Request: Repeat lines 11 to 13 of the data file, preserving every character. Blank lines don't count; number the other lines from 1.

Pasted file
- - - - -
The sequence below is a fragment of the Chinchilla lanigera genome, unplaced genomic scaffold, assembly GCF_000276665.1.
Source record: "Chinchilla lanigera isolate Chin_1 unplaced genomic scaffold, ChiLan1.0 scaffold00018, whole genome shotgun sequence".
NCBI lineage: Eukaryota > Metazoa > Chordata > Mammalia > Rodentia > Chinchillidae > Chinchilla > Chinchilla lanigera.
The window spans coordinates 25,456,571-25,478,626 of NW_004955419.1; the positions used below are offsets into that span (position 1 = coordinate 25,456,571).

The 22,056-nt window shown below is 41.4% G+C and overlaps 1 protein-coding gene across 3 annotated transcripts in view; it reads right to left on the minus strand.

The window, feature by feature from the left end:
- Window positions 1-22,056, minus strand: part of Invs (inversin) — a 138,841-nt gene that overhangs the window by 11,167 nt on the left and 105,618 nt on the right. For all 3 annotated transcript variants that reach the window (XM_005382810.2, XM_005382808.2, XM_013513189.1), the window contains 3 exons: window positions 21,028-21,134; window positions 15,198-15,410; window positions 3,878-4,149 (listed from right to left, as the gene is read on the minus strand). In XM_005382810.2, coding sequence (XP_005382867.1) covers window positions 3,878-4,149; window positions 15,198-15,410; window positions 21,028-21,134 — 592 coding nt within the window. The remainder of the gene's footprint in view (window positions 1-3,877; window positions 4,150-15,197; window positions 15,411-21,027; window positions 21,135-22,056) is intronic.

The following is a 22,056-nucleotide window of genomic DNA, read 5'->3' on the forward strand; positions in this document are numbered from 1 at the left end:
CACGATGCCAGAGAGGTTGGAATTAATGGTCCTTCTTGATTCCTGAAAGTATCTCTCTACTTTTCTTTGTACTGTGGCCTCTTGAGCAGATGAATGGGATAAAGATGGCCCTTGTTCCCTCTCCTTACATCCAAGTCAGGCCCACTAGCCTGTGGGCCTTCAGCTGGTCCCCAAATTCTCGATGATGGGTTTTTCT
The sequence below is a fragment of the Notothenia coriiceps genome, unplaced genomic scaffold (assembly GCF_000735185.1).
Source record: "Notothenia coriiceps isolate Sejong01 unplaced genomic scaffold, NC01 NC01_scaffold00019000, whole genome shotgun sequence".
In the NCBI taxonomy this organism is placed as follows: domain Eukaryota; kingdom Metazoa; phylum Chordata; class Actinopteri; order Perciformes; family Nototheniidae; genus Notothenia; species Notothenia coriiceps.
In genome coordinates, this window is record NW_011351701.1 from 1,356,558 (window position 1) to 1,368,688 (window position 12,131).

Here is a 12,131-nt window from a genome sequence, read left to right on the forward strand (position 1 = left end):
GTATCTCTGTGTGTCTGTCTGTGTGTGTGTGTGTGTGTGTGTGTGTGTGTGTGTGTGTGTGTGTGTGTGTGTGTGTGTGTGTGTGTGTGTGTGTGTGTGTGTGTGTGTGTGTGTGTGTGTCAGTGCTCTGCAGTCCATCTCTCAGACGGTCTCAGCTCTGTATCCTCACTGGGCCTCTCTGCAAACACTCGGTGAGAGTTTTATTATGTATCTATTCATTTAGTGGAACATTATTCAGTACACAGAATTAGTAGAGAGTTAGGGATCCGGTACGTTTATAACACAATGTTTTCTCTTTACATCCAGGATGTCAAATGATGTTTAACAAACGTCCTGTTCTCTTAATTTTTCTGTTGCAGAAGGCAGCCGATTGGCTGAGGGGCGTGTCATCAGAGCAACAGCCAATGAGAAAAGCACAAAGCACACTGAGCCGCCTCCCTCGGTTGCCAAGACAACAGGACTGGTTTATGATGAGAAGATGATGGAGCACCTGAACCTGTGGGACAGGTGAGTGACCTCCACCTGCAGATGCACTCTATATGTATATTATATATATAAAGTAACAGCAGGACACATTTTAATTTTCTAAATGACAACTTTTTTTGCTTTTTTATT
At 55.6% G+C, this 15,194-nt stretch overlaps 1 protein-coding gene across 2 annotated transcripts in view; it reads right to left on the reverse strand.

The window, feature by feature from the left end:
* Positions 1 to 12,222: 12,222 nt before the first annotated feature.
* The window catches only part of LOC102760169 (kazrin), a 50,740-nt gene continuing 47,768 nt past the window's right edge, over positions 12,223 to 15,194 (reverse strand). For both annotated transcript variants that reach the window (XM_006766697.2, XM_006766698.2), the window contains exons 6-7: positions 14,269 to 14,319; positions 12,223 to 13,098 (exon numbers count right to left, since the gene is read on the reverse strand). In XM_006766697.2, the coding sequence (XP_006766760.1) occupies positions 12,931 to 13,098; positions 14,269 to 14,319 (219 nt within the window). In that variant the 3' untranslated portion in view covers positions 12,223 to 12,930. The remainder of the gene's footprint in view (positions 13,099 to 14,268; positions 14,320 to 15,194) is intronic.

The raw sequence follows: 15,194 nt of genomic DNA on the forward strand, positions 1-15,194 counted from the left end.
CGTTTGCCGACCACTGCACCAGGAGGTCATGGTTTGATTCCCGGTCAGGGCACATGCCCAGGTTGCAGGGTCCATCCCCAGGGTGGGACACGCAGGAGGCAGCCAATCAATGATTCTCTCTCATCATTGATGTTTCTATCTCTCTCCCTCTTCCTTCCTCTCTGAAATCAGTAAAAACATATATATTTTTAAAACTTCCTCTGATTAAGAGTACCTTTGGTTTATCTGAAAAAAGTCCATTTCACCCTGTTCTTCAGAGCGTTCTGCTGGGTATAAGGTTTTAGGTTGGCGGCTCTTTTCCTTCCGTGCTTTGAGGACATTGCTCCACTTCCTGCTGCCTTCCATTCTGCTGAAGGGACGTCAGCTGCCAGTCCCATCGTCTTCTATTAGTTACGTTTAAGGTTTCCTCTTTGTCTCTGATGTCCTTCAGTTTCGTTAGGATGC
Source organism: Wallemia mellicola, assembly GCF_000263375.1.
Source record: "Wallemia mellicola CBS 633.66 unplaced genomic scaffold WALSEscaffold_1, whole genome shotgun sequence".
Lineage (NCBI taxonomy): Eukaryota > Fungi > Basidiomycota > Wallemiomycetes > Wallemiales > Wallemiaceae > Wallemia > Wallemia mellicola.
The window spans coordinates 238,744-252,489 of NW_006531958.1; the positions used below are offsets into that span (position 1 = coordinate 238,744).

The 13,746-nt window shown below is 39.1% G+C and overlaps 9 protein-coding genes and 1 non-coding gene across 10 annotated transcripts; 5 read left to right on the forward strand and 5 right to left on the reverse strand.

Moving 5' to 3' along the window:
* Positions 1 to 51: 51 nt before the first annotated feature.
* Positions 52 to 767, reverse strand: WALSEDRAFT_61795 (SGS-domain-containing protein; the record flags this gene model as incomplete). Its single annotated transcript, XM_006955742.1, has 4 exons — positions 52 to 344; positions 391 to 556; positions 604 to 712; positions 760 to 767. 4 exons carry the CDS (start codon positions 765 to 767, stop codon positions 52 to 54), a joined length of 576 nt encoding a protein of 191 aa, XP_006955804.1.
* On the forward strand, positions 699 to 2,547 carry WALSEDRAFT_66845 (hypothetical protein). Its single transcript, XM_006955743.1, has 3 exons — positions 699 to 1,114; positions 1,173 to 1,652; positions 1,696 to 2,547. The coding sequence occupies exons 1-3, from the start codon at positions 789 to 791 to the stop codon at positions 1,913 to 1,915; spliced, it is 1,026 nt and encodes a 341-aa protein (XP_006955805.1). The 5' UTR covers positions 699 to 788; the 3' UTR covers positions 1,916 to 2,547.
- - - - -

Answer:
Source record: "Notothenia coriiceps isolate Sejong01 unplaced genomic scaffold, NC01 NC01_scaffold00019000, whole genome shotgun sequence".
In the NCBI taxonomy this organism is placed as follows: domain Eukaryota; kingdom Metazoa; phylum Chordata; class Actinopteri; order Perciformes; family Nototheniidae; genus Notothenia; species Notothenia coriiceps.
In genome coordinates, this window is record NW_011351701.1 from 1,356,558 (window position 1) to 1,368,688 (window position 12,131).